|1970s||Started at 14.5 years and declined to 12.5 years.||Started at 13.3 years and declined to 10 years.|
|1980s||Remained relatively stable around 12.9 years.||Slight increase from 10.1 years to 10.8 years.|
|1990s||Increased from 12.8 years to 14.1 years.||Increased from 10.7 years to 11.9 years.|
|2000s||Remained stable around 14.5 years.||Slight increase from 12 years to 12.3 years.|
|2010s||Increased from 14.6 years to 15.6 years.||Increased from 12.3 years to 13.4 years.|
|2020||Slight decrease to 15.3 years.||Decrease to 12.8 years.|
- Stability in the ’80s: Both mean and median durations remained relatively stable during the 1980s.
- Increase in the ’90s and 2010s: Both mean and median durations saw significant increases in the 1990s and 2010s.
- Stagnation in the 2000s: The 2000s saw a period of stability with little change in both mean and median durations.
- Recent Decline: Both mean and median durations saw a slight decline in 2020, possibly due to the impact of the pandemic.
- Longer Marriages: The general trend of increasing mean and median durations suggests that marriages are lasting longer over the years.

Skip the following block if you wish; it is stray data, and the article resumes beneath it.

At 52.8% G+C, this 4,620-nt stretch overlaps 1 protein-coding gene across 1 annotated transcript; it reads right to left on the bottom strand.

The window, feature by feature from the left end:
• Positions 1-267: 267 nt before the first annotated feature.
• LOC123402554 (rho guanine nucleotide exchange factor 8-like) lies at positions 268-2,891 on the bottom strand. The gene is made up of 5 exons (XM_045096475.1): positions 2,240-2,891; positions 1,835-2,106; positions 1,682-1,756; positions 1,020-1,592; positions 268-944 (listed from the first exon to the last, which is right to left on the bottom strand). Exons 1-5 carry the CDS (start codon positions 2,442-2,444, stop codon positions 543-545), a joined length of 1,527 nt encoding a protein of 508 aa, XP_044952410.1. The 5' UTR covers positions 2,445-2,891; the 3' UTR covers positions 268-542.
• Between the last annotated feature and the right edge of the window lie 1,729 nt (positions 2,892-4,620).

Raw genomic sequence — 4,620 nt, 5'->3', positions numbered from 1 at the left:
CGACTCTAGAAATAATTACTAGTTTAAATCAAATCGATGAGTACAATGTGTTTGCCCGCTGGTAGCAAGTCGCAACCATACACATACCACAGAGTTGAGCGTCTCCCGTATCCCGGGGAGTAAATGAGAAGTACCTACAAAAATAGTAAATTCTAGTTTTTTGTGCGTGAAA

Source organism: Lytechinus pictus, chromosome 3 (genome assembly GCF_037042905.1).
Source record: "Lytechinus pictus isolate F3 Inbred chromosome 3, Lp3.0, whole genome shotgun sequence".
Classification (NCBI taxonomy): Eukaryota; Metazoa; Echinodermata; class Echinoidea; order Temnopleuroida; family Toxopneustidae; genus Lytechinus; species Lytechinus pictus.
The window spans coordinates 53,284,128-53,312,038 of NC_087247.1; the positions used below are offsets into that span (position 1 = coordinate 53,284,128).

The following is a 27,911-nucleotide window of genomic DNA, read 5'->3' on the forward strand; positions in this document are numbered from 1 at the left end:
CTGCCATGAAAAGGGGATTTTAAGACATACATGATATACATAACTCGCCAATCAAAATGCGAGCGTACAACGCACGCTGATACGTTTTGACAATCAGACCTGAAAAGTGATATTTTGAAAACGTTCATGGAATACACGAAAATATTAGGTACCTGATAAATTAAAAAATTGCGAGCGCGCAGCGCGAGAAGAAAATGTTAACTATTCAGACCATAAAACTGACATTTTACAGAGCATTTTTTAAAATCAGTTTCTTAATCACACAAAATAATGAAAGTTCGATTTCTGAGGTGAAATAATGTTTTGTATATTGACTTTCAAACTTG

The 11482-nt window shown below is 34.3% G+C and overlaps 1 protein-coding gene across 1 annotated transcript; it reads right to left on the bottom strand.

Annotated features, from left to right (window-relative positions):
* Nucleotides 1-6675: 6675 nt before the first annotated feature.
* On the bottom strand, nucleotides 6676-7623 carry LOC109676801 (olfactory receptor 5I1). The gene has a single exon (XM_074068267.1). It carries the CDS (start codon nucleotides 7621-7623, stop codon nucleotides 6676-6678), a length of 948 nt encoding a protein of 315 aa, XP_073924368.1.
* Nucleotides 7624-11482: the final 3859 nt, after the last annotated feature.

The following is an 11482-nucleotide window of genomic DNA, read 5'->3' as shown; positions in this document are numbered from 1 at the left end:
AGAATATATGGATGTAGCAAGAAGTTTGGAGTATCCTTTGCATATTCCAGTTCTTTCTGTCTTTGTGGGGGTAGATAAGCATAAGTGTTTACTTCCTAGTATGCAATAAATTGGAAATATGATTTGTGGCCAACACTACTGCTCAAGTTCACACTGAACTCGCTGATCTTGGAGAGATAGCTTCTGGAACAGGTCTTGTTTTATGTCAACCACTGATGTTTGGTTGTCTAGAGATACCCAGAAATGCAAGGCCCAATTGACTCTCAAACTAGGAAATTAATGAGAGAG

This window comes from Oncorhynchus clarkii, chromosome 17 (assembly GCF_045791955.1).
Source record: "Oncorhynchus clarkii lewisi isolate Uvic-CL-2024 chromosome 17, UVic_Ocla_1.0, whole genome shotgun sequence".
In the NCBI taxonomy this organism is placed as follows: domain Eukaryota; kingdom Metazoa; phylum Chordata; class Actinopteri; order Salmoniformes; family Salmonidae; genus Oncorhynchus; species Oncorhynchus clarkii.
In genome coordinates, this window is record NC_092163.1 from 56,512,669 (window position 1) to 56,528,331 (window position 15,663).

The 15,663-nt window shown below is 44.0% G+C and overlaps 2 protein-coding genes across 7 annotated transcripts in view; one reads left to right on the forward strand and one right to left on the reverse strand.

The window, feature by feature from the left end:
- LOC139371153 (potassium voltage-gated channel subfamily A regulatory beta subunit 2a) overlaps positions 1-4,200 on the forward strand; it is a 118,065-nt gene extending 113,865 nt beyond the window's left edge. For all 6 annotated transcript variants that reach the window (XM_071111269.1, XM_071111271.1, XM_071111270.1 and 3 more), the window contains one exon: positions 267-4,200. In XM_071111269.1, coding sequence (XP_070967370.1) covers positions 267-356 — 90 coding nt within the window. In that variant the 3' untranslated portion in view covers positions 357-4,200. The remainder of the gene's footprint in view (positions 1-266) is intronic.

- Societal Shifts: The changes in durations may reflect societal attitudes towards marriage and divorce, with a trend towards longer-lasting marriages.
- Pandemic Impact: The slight decline in 2020 could be an anomaly due to the COVID-19 pandemic affecting marital stability.
E. Duration of Marriage
Overall Trend: As at 2020, the rate of divorce decreases as the duration of marriage increases, indicating that longer marriages are generally more stable.
Duration of Marriage Analysis
|Duration of Marriage||Analysis|
|Under 5 Years||Highest divorce rates occur within the first 5 years of marriage, peaking at 15 divorces per 1,000 marriages at 4 and 5 years.|
|5 to 10 Years||Divorce rates remain relatively stable, hovering around 13 to 15 divorces per 1,000 marriages.|
|11 to 20 Years||A gradual decline in divorce rates is observed, going from 12 divorces per 1,000 marriages at 11 years to 7 at 20 years.|
|21 to 30 Years||Further decline of divorce rates, dropping from 7 divorces per 1,000 marriages at 21 years to 3.2 at 30 years.|
|31 to 40 Years||Divorce rates continue to decrease, reaching as low as 1 divorce per 1,000 marriages at 39 and 40 years.|
|41 to 50 Years||Extremely low divorce rates, ranging from 0.8 to 0.3 divorces per 1,000 marriages.|
- Early Marriage Vulnerability: Marriages are most vulnerable to divorce in the initial years, especially within the first 5 years.
- Mid-Marriage Stability: After the 10-year mark, marriages tend to be more stable, as indicated by the declining divorce rates.
- Long-Term Resilience: Marriages that last over 30 years are highly resilient, with very low divorce rates.
- The data aligns with societal trends of couples marrying later and the average age at divorce increasing, as longer marriages are generally more stable.